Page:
University At Sea travel blog

Rice Paddy workers

Woman worker

Fruit Stand

Pengumuman Temple

Statue with cloth

Me in sarong by by gong.

Temple roofs

Cock fighting pen

Restaurant Statue

Friday, January 8, 2010

We were assembled at 7:20 AM this morning for our excursion to Pengumuman Temple, the largest temple in Bali. The day was bright and sunny with temperature in the upper 80s. Padamhi was our guide today and didn’t waste any time giving us a lot of information, mostly about Hindu beliefs and practices.

Hindus observe special rites for many ceremonies the must be celebrated on special days of their calendars (3) that differ from the Roman calendar. There are elaborate practices for babies from birth (placing its umbilical cord in a coconut that is cleared of milk and buried), and other observances as the baby gets older. There is a teeth filing ceremony, wedding, cremation, plus numerous others. We also heard about the caste system that we learned about previously.

The road started out smooth, but got curvier, bumpier and narrower as we advanced to our destination. There was lush growth on both sides of the road from the deep valleys all the way up into the hills. We stopped for pictures of rice paddy workers. Rice, coconuts, bananas and other fruits are the main crops. As plentiful as the fruits were, Balinese people do not eat a lot of it, but export it. They generally would eat fruit at ceremonies. They eat chicken, pork, fish, and sometimes dog made into soup. Padamhi talked about schools and the six-day school week. Even though they go to school six days, their school days are shorter. Students wear uniforms that change colors throughout the week. Colors are very important in Hindu beliefs, and we saw a lot in evidence of that with statues being wrapped in black and white cloths. We also saw a cockfighting pen. Even though cock fighting is outlawed, it is still practiced and no arrests are ever made.

When we finally reached the temple after a 2+ hour ride it was obvious why this site was chosen to visit. Each of us received a sarong, that seemed unnecessary since we did not enter the temple, but they were ours to keep and mine would make a beautiful tablecloth..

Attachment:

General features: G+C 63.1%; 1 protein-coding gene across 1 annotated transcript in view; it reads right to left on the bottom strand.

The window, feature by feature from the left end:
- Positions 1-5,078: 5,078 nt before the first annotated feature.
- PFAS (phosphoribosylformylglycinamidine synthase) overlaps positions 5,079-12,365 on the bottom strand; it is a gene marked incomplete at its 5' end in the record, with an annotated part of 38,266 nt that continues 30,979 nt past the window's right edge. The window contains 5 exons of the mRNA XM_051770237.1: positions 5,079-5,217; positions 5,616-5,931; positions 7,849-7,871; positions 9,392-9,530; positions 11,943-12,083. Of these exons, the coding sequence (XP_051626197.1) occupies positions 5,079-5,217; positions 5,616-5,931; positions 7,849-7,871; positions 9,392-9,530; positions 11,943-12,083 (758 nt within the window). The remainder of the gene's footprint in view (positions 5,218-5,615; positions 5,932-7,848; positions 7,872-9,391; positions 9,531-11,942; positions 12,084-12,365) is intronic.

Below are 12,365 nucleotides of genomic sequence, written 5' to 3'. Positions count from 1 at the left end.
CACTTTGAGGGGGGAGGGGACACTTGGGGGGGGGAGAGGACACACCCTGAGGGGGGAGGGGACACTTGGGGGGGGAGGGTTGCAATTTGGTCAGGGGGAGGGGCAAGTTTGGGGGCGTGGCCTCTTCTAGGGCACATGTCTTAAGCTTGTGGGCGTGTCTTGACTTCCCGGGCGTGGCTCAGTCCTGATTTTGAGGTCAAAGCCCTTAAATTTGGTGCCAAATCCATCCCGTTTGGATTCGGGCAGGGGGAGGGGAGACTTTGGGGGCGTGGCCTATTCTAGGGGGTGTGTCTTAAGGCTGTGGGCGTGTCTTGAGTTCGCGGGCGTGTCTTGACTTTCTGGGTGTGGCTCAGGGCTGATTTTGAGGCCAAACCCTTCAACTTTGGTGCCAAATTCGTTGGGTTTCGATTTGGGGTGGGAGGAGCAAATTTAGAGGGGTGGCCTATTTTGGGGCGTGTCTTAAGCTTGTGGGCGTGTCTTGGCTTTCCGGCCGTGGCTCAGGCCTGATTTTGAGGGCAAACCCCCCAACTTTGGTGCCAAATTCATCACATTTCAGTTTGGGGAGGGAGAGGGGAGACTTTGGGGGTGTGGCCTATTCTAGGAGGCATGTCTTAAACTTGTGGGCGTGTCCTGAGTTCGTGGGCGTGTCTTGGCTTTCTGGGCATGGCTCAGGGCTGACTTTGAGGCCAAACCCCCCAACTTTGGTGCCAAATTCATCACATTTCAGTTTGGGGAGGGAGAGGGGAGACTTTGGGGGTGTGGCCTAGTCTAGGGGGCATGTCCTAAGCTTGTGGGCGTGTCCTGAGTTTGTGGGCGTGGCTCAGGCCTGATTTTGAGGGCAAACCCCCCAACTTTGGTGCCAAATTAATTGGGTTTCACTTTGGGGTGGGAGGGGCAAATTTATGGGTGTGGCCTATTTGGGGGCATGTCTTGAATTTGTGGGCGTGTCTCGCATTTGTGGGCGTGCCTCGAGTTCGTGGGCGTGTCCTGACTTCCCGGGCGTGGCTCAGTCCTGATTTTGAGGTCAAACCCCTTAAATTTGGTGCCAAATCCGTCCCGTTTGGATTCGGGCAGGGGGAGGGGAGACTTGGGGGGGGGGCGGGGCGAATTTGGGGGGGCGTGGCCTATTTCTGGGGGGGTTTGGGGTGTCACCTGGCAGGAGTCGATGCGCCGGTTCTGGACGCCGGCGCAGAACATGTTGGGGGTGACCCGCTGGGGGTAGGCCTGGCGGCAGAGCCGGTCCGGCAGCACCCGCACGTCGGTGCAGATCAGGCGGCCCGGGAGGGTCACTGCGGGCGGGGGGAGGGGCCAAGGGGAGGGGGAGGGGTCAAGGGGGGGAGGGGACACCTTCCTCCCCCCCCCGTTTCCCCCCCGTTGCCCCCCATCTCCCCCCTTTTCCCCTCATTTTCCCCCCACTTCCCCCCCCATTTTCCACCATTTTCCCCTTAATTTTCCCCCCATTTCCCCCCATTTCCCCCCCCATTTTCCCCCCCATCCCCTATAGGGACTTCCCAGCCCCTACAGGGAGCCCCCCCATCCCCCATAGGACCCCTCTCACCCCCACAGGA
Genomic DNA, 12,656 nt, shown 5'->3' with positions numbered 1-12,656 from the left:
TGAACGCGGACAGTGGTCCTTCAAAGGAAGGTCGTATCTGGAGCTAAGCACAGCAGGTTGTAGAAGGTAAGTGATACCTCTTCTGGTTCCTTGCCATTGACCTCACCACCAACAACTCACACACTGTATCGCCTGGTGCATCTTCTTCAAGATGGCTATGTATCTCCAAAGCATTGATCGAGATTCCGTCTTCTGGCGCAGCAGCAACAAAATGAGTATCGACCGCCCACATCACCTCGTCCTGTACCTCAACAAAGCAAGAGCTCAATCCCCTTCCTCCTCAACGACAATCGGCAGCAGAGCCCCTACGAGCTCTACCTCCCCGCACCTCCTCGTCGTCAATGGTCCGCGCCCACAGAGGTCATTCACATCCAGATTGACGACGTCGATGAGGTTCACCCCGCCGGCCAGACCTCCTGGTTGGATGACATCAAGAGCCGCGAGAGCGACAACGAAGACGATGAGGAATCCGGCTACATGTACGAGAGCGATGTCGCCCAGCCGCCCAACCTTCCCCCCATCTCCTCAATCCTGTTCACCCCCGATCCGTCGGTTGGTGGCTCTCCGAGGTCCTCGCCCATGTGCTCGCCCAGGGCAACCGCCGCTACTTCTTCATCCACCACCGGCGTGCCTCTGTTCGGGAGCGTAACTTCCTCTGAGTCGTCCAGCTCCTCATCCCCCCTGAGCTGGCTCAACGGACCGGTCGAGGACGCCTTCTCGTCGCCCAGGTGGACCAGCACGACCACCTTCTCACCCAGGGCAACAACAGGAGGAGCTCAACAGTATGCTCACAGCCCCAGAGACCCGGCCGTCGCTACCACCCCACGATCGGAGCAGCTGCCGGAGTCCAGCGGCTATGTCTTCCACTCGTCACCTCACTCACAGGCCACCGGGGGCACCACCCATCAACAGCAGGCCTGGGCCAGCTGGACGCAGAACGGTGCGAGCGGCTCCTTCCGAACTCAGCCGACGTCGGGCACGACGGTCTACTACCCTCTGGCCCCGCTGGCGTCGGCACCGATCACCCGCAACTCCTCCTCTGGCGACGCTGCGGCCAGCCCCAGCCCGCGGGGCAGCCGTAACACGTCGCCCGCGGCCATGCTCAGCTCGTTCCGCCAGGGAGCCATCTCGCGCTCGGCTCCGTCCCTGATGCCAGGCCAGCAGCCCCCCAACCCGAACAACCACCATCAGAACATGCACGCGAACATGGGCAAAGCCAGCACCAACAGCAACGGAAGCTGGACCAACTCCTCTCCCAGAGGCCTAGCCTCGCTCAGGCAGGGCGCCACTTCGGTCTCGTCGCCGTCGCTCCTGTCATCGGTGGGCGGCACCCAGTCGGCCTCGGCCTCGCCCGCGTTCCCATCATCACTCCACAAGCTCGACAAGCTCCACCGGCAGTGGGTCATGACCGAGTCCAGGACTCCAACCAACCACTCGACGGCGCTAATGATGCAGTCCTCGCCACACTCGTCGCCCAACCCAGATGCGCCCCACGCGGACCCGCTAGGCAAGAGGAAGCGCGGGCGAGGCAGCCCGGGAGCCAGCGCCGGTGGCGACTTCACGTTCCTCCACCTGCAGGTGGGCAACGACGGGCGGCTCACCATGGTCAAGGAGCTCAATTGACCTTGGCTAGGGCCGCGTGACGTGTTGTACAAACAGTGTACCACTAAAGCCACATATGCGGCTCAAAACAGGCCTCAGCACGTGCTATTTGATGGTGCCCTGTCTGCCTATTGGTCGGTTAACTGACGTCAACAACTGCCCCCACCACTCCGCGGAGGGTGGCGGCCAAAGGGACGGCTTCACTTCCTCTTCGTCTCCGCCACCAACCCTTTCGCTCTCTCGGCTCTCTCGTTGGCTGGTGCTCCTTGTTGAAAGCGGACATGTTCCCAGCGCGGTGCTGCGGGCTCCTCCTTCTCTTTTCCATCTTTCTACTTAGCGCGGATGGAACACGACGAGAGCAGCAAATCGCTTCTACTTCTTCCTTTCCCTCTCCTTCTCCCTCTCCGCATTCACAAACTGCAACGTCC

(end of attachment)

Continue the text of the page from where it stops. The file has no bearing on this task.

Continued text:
There were piles and piles of sarongs and each seemed to have a different design. They really are lovely if you would have use for them.

Again vendors harassed us; there weren’t as many as in India, but just about as aggressive. One lady named Dora gave me a necklace that she said was free, then she proceeded to want me to buy her postcards. She said she’d wait for me on my way back. Sure enough, when I got back there was Dora wanting me to buy her postcards, and since I wasn’t buying any she wanted $1.00 for the necklace that she said was free. She followed me all the way to the bus, but didn’t get a sale.

There was a rather steep hill to climb after leaving the bus, then very many steps leading to the temple. I thought I’d be more out of breath considering the number of steps and the high temperature. But I managed very well. My pre-trip work-outs are paying off.

Included in the temple grounds are many separate buildings surrounding it, all ornately decorated and constructed. Too bad we couldn’t enter the interior, I’m sure it would have been very elaborate also.

We stopped for lunch at a beautiful hillside restaurant. The dining area where we sat was open except for a roof overhead. The view from our table was absolutely lovely, looking out over terraced rice paddies, many shades of green as far as we could see, and lovely plantings throughout the grounds.

Once back on ship there was time to relax and read before dinner. There are many elderly people on this ship. At our Exploritas (formerly Elderhostl) reception I spoke with a woman who joined the group in Singapore that is 90. And I’m sure she’s not the exception. The ship is well maintained with a friendly crew, and there is no casino. Dinners so far are excellent, and I am using all of my will power to skip dessert.

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